Jim
     
  11. flash99

    flash99

    Jun 8, 2005
    New York City
    Kevin,

    When your bass comes in, I'll go through the electronics with you. It's preamp is a totally different animal than a Sadowsky pre but in a lot of ways it's more useable combined with all the switching options. I have an Alleva~Coppolo Standard 4 which I love and while technically it's a much higher end bass than any of my G&Ls, I get a lot more useable tones out of my G&Ls.
     
  12. fourstringbliss

    fourstringbliss Supporting Member

    Oct 5, 2003
    Puyallup, WA
    I disagree a bit. I've found that engaging the pre clarifies the sound. With one pickup/tone controls setting I can have old school woof (in passive) and then clean it up by going active or active/treble.

    You're right, though - it doesn't really color the sound like other pre's - more of a boost.
     
  13. MAJOR METAL

    MAJOR METAL The Beagle Father Staff Member Supporting Member

    Thanks Matt , I am looking foward to it.
     
  14. fourstringbliss

    fourstringbliss Supporting Member

    Oct 5, 2003
    Puyallup, WA
    I'm actually not sure how it would compare with the Sadowsky pre. All I know is that this is a passive bass with an active pre. It sounds great passive - old schooly. Engage the pre and you do get a boost in volume and clarity, but the tone remains constant. If I were you I would try your G&L through the Sadowsky and see what you get!
     
  15. DavePlaysBass

    DavePlaysBass

    Mar 31, 2004
    CO

    Series is not a humbucking setting in many G&Ls. In the old days they called series "single coil with bass boost". Leo connected the two coils in series with a 0.1uF connected at the center point. This pulls all the highes out of the bottom coil so just the lows add to the output of the top coil.

    If you run both pickups at the same time, the two pickups are hum ADDING. You can make the single coil with bass boost hum bucking with both pups on if you reverse the order of one of the series strings.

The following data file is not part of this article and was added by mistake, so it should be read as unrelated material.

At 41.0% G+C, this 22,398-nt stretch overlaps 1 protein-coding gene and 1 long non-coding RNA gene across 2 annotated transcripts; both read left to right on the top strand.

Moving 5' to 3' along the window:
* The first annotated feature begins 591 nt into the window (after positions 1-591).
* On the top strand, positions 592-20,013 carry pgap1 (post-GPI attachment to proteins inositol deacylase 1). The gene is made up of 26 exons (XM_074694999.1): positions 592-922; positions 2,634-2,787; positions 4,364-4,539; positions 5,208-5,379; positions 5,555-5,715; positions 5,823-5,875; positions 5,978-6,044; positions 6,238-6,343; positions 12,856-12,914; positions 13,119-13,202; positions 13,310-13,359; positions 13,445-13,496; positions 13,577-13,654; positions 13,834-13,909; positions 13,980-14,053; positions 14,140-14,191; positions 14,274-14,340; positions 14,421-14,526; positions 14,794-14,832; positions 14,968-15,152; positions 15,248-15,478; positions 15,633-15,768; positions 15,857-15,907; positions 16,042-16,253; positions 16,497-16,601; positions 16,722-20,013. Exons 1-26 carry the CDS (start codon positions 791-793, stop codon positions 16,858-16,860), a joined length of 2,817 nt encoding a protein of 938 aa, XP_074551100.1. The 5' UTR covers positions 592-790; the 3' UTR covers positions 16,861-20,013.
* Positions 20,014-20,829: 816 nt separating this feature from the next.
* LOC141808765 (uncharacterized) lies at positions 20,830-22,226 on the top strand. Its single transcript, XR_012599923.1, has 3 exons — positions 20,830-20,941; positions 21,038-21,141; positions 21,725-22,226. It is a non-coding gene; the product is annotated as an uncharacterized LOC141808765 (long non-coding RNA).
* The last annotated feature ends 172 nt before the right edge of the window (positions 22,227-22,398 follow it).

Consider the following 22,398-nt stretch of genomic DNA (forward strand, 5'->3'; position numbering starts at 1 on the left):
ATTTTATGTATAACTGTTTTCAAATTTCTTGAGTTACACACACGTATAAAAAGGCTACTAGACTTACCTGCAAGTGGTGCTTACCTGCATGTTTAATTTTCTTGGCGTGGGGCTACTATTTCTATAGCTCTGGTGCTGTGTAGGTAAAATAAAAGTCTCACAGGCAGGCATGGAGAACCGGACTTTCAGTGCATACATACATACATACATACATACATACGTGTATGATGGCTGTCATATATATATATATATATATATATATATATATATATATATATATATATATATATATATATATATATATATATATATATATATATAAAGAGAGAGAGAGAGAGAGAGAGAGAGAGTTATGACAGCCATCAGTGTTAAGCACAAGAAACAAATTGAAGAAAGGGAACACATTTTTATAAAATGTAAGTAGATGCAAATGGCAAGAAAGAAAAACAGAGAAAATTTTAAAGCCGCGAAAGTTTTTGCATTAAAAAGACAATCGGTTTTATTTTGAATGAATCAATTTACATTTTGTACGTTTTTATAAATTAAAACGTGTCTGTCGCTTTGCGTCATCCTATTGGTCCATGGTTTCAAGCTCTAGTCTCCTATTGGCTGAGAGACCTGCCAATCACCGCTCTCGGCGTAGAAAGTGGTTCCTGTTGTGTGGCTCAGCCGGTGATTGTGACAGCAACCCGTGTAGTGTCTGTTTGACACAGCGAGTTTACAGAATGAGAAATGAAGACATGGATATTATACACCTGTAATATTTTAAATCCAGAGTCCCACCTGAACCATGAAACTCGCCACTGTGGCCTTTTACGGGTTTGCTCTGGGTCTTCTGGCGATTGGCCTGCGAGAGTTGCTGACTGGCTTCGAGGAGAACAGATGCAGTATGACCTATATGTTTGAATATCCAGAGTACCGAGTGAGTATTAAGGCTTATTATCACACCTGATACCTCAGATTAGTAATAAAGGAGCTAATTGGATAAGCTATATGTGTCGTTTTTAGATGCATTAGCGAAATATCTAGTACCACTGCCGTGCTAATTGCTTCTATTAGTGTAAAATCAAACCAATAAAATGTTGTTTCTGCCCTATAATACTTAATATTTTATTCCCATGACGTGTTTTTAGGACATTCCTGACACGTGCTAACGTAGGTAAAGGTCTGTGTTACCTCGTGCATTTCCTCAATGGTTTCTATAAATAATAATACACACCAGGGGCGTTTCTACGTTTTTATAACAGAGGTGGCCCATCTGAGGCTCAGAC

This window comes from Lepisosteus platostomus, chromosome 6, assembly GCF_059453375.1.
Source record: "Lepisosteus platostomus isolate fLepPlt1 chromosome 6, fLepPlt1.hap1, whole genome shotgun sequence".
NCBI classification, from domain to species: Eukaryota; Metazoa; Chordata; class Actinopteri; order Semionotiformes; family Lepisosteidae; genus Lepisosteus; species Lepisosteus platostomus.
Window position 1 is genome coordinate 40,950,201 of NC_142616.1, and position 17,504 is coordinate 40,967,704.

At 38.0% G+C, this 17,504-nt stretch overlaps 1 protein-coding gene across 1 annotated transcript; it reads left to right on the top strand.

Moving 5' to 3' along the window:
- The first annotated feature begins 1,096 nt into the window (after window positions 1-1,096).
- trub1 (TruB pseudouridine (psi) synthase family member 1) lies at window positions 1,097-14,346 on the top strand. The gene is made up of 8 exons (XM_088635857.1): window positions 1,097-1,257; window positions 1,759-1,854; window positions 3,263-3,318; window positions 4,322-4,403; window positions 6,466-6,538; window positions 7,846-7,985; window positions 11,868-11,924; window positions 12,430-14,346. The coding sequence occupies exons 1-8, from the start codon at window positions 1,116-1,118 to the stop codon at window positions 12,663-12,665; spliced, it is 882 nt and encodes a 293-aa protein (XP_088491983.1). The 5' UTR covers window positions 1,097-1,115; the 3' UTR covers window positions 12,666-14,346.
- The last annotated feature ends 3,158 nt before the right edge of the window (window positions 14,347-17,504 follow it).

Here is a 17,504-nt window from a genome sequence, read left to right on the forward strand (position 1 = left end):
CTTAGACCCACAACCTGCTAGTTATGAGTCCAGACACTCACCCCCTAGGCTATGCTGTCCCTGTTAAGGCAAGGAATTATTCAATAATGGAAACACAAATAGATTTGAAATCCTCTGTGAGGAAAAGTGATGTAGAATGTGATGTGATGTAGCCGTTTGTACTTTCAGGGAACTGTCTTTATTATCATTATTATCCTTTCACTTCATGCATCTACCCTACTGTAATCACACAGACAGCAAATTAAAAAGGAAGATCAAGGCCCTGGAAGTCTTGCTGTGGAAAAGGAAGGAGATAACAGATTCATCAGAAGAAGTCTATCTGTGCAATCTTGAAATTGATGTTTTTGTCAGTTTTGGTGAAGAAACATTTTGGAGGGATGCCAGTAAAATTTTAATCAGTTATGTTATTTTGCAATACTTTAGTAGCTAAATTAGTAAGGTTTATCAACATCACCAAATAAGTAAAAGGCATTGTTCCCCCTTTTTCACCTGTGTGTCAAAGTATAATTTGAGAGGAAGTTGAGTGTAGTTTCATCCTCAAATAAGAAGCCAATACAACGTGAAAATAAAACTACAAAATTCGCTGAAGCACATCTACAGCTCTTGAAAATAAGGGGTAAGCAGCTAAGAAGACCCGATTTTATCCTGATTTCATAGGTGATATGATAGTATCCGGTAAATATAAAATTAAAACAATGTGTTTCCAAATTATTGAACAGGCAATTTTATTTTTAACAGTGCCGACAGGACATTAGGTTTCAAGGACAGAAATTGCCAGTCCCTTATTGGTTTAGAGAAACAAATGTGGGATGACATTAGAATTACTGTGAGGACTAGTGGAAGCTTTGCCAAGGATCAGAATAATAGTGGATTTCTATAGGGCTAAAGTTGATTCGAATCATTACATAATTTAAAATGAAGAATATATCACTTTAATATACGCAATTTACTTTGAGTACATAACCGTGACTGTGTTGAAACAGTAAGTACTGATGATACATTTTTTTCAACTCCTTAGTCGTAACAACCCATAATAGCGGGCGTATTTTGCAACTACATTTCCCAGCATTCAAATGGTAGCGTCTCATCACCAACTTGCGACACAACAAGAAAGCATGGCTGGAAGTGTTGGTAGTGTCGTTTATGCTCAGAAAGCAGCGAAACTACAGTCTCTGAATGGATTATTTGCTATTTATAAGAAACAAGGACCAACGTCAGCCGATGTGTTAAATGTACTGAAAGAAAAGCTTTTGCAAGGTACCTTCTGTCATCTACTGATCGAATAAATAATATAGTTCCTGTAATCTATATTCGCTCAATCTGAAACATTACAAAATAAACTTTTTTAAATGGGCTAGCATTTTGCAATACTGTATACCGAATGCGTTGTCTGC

I believe Tributes do not have the 0.1uF caps so all series settings are hum bucking.

    I have written some info on this that is in the "How Toos" area at The Dude Pit G&L Forum.

    Dave
     
  16. fourstringbliss

    fourstringbliss Supporting Member

    Oct 5, 2003
    Puyallup, WA
    I have a Tribute and there's no hum to be found.
     
  17. paulraphael

    paulraphael

    Apr 13, 2006
    Brooklyn
    If you heard me play, you'd stop reading what I write.
    He painted the cavity with conductive paint, and then grounded everything to one point with a star ground.

    Someone mentioned the Coppolo preamp ... Jimmy coppolo was actually the guy who did this for me. Excellent work. The control cavity looks nice now and is dead quiet (originally it looked like something you'd get in the mail from the Unabomber).
     
  18. paulraphael

    paulraphael

    Apr 13, 2006
    Brooklyn
    If you heard me play, you'd stop reading what I write.
    The quality of your guitar cord, and also the input impedance of your preamp will influence your impressions of this. In passive mode, the sound of the instrument will be much more influenced by these factors.

    With a cheap, higher capacitance cord, and with a low input impedance preamp (a lot of older amps) passive mode will give a more vintage sound, with rolled off highs. With a low capacitance cord and high input impedance preamp, the difference between active and passive will be much more subtle.